We’re looking through Georgia’s Virtual Vault, from the Georgia Archives and the Georgia Secretary of State’s, for more documents to use in genealogy research.
Last time I gave one example of a marriage license found in an early marriage book that had no index. I promised an example from a later marriage book that has an index. I’m not talking here about the online database indexes where you can type in search terms and find a person. This is a hand-written index written in the front of each book by each clerk as they entered the license in the court record. One of the nice things about this type of indexed book is that even if you can’t find an online database index of a marriage, if you can narrow down the approximate time and county of marriage you can often find a record of the marriage in the index without having to search through each page of each book.
Dropping down a couple of generations from last time, my 2g grandparents were Jacob Jones and Nancy Rosanna Barnes. Based on census records I can make an educated guess that they were married about 1891, plus or minus one year. The Georgia marriage indexes in Ancestry.com won’t help me here because none of them cover Bulloch County for that timeframe. So I have to search the books for the marriage record. Fortunately, marriage books by the late 19th century for the most part all have content indexes by the groom’s last name.
As before I start in the section of the Virtual Vault called Marriage Records from Microfilm. At the bottom of the page, in the search section, I select “Bulloch” from the drop down list, then click on the “Search” button to bring up the list of Bulloch County marriage books. There are three possible books that might have the marriage record I want, so I start with the first one, Bulloch County Marriage Book, 1875-1892. I click on it to start my search. Here, unlike the previous book, I have and entry in the navigation pane for “Index”. If I click on the plus sign to expand it, I can see all the index pages listed out. I click on the “J”.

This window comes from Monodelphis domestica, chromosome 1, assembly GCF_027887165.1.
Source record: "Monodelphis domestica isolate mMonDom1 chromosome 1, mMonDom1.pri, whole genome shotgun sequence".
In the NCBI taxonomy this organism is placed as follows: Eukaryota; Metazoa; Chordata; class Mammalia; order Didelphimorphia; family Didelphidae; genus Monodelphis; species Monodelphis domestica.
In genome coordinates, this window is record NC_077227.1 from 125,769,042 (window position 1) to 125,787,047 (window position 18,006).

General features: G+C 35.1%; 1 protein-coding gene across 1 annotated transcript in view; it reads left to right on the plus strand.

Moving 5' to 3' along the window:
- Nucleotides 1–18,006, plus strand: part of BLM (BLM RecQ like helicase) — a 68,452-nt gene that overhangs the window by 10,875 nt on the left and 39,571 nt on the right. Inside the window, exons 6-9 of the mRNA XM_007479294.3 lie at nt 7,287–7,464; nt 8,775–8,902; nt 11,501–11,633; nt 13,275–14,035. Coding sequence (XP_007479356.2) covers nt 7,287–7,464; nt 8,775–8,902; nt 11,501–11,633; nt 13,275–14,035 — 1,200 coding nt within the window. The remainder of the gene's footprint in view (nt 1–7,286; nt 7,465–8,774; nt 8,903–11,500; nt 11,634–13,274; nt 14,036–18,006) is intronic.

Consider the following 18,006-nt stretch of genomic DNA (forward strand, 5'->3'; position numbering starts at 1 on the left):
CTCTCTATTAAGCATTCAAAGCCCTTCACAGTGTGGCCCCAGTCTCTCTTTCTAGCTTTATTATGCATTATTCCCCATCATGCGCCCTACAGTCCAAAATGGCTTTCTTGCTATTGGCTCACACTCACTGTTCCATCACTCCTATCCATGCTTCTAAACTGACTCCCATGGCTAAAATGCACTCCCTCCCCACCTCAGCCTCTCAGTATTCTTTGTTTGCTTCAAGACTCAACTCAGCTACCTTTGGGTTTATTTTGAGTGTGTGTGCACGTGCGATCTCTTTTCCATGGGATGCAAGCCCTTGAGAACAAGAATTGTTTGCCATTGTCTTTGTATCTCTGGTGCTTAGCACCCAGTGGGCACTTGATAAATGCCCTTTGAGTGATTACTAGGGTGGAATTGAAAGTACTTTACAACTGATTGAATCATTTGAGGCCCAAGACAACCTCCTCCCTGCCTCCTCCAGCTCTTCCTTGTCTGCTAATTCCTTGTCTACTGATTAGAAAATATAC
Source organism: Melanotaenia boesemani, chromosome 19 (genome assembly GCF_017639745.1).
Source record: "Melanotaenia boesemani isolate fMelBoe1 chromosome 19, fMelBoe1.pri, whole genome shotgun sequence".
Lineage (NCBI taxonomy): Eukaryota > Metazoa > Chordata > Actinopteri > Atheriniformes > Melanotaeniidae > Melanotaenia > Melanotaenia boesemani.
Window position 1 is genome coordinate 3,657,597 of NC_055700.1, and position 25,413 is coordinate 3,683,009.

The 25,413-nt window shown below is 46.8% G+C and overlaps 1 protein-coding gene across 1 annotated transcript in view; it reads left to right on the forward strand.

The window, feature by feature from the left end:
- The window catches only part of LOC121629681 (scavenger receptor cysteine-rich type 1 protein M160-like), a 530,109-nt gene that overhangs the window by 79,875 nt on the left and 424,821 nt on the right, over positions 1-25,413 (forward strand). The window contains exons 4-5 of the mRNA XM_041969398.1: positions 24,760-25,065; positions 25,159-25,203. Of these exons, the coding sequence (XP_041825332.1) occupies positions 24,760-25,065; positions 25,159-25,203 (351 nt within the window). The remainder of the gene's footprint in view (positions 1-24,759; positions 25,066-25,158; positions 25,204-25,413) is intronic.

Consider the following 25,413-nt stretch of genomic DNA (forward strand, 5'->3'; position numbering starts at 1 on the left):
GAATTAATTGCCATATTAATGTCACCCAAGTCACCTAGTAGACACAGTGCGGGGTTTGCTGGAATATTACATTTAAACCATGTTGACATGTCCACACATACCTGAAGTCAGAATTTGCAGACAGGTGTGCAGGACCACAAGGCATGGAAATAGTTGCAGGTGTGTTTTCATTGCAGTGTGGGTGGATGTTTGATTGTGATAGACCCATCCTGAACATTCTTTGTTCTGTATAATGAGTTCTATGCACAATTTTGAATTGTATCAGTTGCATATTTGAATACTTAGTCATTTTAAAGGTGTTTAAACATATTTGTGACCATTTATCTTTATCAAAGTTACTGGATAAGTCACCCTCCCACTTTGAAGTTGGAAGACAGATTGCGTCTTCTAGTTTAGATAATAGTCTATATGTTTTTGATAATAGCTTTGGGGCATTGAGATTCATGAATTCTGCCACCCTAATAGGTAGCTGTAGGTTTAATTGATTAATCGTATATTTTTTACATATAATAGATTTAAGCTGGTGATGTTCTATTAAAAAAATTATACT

The “J” index page in this case is fairly brief. Sometimes a letter will span two or more pages. Scanning quickly down the page I spot the next to the last line: “Jones Jacob & Mifs Rosie Barnes 498.” Remember that often in earlier times they used a different form for the letter “s”, so that would be read as “Miss Rosie Barnes.” And the record should be on page 498. Now I go back to the left-hand navigation pane, click on the minus sign next to the work “Index” and click on the plus sign next to the word “Contents”. As I scroll down the list I can see that it is quite long, so there is probably one navigation page per book page, making my search even easier. Scrolling all the way down to 498 I click on it.
And voila! I have their marriage license. As with so many images on the internet I can now right-click on the image and save it to my hard drive. If I want a larger image I can increase the magnification and stitch together the parts as I discussed last time. Note that they have switched to a printed form for the marriage licenses. The license was issued on 22 August 1891 and the marriage was performed by J.B. Lee S.P & J.P. on 26 August 1891. Notice however that the license wasn’t recorded (entered into the book) until 8 June 1892. This can be critical to notice throughout the marriage books no matter what century or county, whenever a separate license was issued and the recording wasn’t done until the return was made to the clerk’s office. If a clerk failed to keep the licenses in order, or if a license wasn’t returned right away, the license could be considerably out of chronological order compared to the rest of the licenses. I have read that it wasn’t unheard of for a whole group of licenses to be returned at once when the youngest child got married. So particularly when there isn’t a groom index in front of the book don’t give up because you don’t see a marriage license where you expected to. It could just be a little out of sequence.
Here’s your summary:
Georgia’s Virtual Vault is a digital document resource from the Georgia Archives and the Georgia Secretary of State’s office. In it you can find a number of documents that qualify as primary sources of information.
To shorten your search try to find a published index of marriages for the county in which your ancestor was married, or a statewide index if you are unsure. Some examples I’ve used are 37,000 Early Georgia Marriagesby Joseph Maddox and Mary Carter; county-specific books compiled by Alvaretta Kenan Register, Frances T. Ingmire and Jeannette Holland Austin. There are also marriage indexes built into the Search and Hints functions of Ancestry.com (paid subscription required), and many lists produced on Rootsweb, Ancestry.com forums, GaGenWeb.
Google, Google Books and WorldCatcan all help you find printed resources; some of these may be available in digital form for free and others will be found at your local public or university library.